When Charles was attired in this fashion, Richard Pendrell opened
a back door and led him out into the wood; not a moment too soon,
for within half an hour Colonel Ashenhurst, with a company of
Cromwell's soldiers, rode up to Whiteladies, rushed into the
house, searched every chamber and secret place, pulled down the
wainscoting, and otherwise devastated the mansion in the search
for the king. A damp cold September morning now lengthened to a
day of gloom and depression. Rain fell in heavy torrents,
dripped from the leafless branches of trees, and saturated the
thick undergrowth and shrubs where his majesty lay hidden. Owing
to the condition of the weather, the soldiers neglected to search
Boscobel Wood; and, after uttering many threats and imprecations,
withdrew from Whiteladies. When he considered himself quite
alone, Richard Pendrell ventured forth, taking with him a
billhook, that if observed he might seem engaged in trimming
hedges; and drawing near the spot where his majesty lay, assured
him of his safety. Later on he besought an old woman, his
neighbour, to take victuals into the wood to a labourer she would
find there. Without hesitation the good woman carried some eggs,
bread, butter, and milk towards the spot indicated to her. On
seeing her the king was much alarmed fearing recognition and
dreading her garrulity; wherefore he said to her: "Can you be
true to anyone who hath served the king?" Upon which she readily
made answer: "Yes, sir; I'd die sooner than betray you." Being
reassured at this, he ate heartily.

When night fell, Richard brought him into the house again, and
the king, now abandoning his intention of proceeding to London,
expressed his anxiety to reach Wales where he had many friends,
and which afforded him ready opportunities of escaping from the
kingdom. Pendrell expressed himself willing to conduct him
thither. Accordingly, about nine of the clock, they set out with
the determination of crossing the Severn, intending to pass over
a ferry between Bridgenorth and Shrewsbury. When they had walked
some hours they drew near a water-mill. "We could see the
miller," said the king in relating the story, "as I believe,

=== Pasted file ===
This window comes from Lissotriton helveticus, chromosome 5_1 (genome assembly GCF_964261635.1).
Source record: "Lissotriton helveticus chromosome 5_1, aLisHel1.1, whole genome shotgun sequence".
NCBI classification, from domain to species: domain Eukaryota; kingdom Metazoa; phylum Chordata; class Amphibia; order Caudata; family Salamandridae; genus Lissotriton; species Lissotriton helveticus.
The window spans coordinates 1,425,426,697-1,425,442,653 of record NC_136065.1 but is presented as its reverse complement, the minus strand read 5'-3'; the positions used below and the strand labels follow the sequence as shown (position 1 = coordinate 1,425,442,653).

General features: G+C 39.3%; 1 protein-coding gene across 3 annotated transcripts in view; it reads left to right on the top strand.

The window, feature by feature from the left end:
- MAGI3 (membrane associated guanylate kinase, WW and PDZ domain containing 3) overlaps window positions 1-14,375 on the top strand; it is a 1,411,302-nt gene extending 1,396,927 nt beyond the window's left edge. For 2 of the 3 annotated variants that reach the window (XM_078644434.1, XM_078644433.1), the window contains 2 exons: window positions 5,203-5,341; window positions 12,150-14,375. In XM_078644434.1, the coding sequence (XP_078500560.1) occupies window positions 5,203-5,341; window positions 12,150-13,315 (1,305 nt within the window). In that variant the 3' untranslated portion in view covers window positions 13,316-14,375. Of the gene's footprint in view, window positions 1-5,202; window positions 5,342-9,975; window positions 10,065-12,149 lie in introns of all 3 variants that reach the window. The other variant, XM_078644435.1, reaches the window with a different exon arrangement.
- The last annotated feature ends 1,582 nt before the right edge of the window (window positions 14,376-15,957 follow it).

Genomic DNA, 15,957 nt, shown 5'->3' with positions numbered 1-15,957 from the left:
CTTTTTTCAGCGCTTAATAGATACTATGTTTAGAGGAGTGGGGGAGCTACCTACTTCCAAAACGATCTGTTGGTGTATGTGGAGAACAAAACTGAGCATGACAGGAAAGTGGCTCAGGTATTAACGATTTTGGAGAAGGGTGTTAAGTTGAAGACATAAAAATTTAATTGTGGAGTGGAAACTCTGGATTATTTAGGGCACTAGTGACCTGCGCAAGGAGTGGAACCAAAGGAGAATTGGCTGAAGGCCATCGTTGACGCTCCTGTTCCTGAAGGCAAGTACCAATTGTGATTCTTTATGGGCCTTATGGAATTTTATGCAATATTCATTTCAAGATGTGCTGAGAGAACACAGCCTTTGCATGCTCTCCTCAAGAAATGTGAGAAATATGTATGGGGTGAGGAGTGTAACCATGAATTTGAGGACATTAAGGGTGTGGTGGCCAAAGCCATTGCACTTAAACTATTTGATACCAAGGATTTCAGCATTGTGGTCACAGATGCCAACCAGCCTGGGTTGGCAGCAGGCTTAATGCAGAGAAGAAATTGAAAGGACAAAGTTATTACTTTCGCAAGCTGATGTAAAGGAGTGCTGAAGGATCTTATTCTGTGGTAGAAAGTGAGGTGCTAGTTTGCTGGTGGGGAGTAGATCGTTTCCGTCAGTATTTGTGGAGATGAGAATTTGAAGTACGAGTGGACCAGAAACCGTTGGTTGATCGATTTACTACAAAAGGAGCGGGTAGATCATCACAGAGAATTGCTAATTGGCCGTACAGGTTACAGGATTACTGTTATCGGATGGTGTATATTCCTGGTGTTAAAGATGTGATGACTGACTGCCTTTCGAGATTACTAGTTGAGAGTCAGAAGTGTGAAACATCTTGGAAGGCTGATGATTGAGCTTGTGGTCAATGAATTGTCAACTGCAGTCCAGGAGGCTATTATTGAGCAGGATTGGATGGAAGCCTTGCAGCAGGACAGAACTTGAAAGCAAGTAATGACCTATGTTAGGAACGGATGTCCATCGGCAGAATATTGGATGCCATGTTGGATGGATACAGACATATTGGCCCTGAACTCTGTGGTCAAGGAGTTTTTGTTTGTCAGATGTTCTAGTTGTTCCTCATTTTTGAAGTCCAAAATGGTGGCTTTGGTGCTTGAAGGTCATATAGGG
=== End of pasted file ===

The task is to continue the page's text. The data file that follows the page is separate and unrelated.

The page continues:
sitting at the mill-door, he being in white clothes, it being a
very dark night. He called out sturdily, 'Who goes there?' Upon
which Richard Pendrell answered, 'Neighbours going home,' or
suchlike words. Whereupon the miller cried out: 'If you be
neighbours, stand, or I will knock you down.' Upon which, we
believing there was company in the house, Richard bade me follow
him close, and he ran to a gate that went up a dirty lane up a
hill. The miller cried out: 'Rogues--rogues!' And thereupon
some men came out of the mill after us, which I believe were
soldiers; so we fell a-running, both of us up the lane as long as
we could run, it being very deep and very dirty, till at last I
bade him leap over a hedge, and lie still to hear if anybody
followed us--which we did, and continued lying down upon the
ground about half an hour, when, hearing nobody come, we
continued our way."

This led to the house of an honest gentleman named Woolfe, living
at Madeley, who was a Catholic, and loyal to his king, and as
such was known to the Pendrells. When they drew near to his
house, Richard, leaving his majesty in a field, went forward and
asked this worthy man if he would shelter one who had taken part
in the battle of Worcester; whereon he made answer he would not
venture his neck for any man unless it were the king himself,
upon which Pendrell made known to him it was his majesty who
sought refuge from him. Mr. Woolfe came out immediately and
carried the king by a back way into a barn, where he hid him for
the day, it being considered unsafe for him to stay a longer
period there, as two companies of militia were at that time
stationed in the town, and were very likely to search the house
at any minute. Moreover he advised his majesty by no means to
adventure crossing the Severn, as the strictest guard was then
kept at the ferries to prevent any Royalist fugitives from
escaping into Wales. The king was therefore obliged to retrace
his steps, and now sought Boscobel House, not far distant from
his first resting-place of Whiteladies. Arriving there, he
remained secreted in the wood, whilst Richard went to see if